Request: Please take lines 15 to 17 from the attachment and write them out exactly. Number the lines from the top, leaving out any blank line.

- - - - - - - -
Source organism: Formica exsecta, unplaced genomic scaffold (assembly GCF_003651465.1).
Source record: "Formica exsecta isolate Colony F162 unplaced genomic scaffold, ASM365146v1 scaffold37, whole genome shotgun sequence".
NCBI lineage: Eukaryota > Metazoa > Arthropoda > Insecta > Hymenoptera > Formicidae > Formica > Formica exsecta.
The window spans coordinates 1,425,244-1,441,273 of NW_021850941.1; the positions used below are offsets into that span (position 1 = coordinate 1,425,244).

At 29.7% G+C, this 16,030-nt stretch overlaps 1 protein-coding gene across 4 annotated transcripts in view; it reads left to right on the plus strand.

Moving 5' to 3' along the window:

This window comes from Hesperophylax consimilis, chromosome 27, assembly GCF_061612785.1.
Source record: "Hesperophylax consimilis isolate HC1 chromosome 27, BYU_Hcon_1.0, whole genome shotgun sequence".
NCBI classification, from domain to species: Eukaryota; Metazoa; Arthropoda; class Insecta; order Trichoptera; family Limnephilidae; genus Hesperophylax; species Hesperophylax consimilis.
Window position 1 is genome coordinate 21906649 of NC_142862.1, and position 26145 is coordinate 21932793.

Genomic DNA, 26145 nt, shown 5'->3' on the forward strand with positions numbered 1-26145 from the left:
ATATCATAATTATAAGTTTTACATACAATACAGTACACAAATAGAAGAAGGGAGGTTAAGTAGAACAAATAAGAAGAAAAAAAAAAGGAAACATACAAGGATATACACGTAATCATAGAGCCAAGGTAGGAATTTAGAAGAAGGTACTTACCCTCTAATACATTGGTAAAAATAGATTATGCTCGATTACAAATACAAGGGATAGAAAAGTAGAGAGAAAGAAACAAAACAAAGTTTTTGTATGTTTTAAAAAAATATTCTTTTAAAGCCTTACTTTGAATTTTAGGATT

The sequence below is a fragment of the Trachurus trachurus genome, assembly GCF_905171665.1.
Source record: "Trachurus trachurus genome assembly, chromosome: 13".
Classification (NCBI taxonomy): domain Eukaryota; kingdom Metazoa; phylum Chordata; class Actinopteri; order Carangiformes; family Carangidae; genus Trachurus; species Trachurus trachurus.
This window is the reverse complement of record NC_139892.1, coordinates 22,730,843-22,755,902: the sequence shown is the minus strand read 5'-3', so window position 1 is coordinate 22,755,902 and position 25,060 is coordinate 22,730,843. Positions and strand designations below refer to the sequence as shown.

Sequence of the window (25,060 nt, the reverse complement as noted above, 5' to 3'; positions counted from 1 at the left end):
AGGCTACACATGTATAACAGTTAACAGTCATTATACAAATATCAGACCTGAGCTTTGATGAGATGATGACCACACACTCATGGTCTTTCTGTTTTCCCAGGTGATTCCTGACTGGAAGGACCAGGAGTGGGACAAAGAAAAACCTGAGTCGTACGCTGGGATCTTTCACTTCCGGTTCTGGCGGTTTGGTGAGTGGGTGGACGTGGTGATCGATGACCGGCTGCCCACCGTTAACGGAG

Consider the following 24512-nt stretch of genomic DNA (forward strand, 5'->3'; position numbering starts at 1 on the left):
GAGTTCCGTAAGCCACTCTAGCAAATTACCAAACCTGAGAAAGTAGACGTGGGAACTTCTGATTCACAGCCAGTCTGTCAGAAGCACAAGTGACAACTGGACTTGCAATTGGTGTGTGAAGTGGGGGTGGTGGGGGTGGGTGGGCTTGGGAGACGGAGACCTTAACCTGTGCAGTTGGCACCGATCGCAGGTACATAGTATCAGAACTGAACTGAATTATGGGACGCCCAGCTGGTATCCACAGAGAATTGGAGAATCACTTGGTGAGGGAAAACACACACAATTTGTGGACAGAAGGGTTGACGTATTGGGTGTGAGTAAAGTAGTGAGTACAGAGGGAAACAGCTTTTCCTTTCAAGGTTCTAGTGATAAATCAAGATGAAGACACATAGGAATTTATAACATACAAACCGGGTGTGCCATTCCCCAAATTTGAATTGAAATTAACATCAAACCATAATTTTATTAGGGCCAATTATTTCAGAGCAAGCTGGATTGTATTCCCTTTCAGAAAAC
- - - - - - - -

Classification (NCBI taxonomy): domain Eukaryota; kingdom Metazoa; phylum Chordata; class Actinopteri; order Carangiformes; family Carangidae; genus Trachurus; species Trachurus trachurus.
This window is the reverse complement of record NC_139892.1, coordinates 22,730,843-22,755,902: the sequence shown is the minus strand read 5'-3', so window position 1 is coordinate 22,755,902 and position 25,060 is coordinate 22,730,843. Positions and strand designations below refer to the sequence as shown.

Sequence of the window (25,060 nt, the reverse complement as noted above, 5' to 3'; positions counted from 1 at the left end):